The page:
Still, the love of man is not as is the love of God which is founded in true worship. It is rather to be established in service and sacrifice in the imitation of Christ. Jesus teaches that his second commandment is like his first commandment. He does not say that the second commandment is the same as the first, or else the first would read: You shall love the Lord your God as yourself. For while it is fitting and good to love one’s brother and sister as one loves oneself, thus treating the other human person with equal dignity, to love God only as oneself (or as one loves human persons) delves way below the expectation of Jesus to love him and his Father and the Spirit with one’s whole heart, soul, and mind. This way of loving God is only possible under the influence of grace, in spite of ourselves and our lower, natural standard of love.
Today, many a Catholic attempts to love God as oneself, only to create God in his or her own image. Such believers act as if they are to love God only by loving other human beings first, and in doing so they give little heed to the full deposit of Catholic moral teaching. By placing their preference for humanity before their reverence for God, they have it upside down or backwards.
Jesus, instead, calls us to put God first; to love him and all his commands which are discovered in revelation and in creation (the natural law), with all our being. Only when this happens first, and God fills our being to overflowing, will we then usher forth with a copious and proper love for each and every human person.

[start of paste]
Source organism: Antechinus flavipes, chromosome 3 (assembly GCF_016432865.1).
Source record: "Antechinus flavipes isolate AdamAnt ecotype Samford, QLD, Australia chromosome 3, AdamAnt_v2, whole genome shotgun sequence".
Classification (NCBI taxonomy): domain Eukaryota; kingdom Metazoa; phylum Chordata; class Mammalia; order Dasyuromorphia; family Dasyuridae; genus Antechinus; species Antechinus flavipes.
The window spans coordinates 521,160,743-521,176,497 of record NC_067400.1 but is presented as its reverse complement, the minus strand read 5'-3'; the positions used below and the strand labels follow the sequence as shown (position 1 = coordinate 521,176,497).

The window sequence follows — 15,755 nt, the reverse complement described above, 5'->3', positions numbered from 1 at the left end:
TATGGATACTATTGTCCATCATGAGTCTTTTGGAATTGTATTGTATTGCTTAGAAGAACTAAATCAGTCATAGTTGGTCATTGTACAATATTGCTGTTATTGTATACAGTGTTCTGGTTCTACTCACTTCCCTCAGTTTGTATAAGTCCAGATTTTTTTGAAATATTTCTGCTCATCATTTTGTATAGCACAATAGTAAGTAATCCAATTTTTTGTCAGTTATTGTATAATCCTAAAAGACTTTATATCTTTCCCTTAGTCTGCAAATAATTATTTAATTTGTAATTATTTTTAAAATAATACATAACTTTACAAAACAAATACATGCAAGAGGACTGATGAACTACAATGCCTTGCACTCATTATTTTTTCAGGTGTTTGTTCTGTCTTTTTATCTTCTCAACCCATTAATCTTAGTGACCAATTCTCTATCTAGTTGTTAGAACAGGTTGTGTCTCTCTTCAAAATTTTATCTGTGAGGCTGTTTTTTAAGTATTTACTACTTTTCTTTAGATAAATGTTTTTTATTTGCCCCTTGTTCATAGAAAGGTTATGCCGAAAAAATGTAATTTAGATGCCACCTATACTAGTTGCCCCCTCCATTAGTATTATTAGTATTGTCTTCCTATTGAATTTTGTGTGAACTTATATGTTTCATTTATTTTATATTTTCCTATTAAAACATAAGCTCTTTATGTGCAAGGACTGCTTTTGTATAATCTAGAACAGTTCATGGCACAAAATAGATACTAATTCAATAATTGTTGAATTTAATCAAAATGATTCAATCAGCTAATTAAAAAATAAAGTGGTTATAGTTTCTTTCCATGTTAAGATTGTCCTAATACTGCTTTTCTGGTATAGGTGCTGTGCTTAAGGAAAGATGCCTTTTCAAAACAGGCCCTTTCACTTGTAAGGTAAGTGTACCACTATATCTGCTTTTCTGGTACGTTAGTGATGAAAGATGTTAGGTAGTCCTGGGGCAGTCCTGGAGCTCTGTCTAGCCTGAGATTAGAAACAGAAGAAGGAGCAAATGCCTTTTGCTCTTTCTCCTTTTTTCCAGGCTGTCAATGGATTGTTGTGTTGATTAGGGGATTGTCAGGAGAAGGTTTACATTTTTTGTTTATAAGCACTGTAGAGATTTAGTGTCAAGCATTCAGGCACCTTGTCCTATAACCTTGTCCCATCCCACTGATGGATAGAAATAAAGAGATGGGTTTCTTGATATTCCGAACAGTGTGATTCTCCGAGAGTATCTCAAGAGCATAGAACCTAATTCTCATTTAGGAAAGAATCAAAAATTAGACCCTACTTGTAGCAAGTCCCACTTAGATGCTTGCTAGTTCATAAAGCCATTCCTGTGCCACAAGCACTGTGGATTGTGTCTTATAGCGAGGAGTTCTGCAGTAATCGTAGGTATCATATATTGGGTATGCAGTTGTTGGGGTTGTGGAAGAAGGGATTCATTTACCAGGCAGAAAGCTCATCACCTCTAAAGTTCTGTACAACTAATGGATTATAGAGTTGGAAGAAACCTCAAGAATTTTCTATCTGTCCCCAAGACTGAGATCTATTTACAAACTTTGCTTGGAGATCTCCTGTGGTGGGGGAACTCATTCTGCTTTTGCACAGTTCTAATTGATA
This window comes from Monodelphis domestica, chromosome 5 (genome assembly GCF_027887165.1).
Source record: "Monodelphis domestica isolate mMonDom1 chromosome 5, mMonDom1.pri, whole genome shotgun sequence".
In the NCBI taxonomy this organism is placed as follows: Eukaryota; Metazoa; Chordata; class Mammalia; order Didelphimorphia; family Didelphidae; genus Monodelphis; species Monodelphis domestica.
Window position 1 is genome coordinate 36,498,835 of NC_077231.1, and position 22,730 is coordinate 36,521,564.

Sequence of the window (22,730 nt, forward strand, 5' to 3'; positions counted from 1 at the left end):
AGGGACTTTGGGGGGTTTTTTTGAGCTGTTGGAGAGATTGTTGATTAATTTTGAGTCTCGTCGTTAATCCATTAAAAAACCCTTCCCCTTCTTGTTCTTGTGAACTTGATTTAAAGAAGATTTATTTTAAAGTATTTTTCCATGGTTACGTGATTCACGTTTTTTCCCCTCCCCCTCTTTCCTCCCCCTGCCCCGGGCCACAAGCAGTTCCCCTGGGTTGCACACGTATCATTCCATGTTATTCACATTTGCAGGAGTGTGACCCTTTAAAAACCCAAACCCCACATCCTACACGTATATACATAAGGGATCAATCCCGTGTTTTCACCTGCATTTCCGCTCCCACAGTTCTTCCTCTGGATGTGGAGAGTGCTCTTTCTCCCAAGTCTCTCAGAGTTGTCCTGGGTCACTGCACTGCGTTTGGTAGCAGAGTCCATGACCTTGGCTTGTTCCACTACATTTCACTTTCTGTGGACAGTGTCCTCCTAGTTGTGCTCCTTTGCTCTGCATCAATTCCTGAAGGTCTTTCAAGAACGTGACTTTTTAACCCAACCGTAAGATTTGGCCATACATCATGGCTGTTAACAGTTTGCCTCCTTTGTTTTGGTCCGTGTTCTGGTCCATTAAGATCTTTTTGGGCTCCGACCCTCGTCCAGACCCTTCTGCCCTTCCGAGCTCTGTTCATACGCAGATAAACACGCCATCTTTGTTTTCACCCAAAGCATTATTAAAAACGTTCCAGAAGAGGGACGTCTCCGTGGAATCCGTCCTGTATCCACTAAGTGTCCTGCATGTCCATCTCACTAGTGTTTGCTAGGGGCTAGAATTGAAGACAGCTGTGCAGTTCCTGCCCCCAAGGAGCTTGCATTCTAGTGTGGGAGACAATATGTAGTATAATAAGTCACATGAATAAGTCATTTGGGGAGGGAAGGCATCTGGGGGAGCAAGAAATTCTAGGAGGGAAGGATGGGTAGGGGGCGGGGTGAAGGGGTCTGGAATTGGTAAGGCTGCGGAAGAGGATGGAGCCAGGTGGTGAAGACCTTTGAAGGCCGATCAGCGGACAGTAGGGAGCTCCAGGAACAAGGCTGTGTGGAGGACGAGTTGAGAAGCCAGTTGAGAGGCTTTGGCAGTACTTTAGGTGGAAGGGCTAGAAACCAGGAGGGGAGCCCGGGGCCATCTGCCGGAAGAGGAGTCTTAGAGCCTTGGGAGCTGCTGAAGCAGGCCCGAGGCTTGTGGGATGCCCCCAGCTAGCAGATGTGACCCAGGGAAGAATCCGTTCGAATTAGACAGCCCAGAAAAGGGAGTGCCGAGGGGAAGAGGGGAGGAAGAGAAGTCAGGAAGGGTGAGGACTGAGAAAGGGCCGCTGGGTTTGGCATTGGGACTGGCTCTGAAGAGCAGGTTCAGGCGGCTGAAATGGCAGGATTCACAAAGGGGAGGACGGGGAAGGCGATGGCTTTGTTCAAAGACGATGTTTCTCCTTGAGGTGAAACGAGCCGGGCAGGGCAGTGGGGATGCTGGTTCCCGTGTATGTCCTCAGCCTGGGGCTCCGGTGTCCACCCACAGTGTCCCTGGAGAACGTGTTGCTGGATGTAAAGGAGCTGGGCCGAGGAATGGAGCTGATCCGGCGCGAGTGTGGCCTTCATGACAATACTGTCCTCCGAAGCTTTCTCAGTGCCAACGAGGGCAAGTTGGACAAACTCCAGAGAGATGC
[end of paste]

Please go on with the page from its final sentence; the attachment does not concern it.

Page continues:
Jesus loved the Lord his Father with his whole divine nature - before all else; and through this act of divine love obeyed his Father in loving us, even from the Holy Cross. This is the way it is to go - not our own way, which consists of loving others first by our own standard and then loving God in the same imperfect way.
Be in the Presence of Jesus: On Easter Day some of Jesus' disciples who knew of his suffering and death on the cross just two days prior, were walking and talking and probably lamenting over the horrific crucifixion of the person they thought was the Messiah, the Savior of the world. They were on their way to Emmaus, a town some seven miles distant from Jerusalem. The resurrected Jesus caught up with them, "but their eyes were kept from recognizing him." (Lk 24:16) They told Jesus of the great prophet who had been delivered up to death, and that even now his body was not in the tomb where his disciples had laid him. They did not undrstand.
Jesus therefore explained to them all the prophecies concerning the Messiah and how he was to suffer and all the mysteries that related to him and their hearts were "burning" inside them at his words and presence. Then Jesus, "took the bread and blessed, and broke it, and gave it to them. And their eyes were opened and they recognized him; and he vanished out of their sight." (Lk 24:30-31).
The Eucharist is an eye-opener! It is in the Eucharist that Catholics most recognize Jesus here on earth. It is important to note that St. Luke in his gospel states that the disciples recognized Jesus in the breaking of the bread and not in the "bread" itself. This is because the bread was no longer mere bread but the same Body of Christ that the Lord fed his Apostles at The Last Supper. This post-Easter encounter on the way to Emmaus was a training session in the Real Presence of the Blessed Sacrament. Jesus the physical person vanished, however Jesus the Holy Eucharist remained! It is in the blessing and breaking - the consecration of the bread into the Body of Christ - that the Church was expected to recognize Jesus until his Second Coming.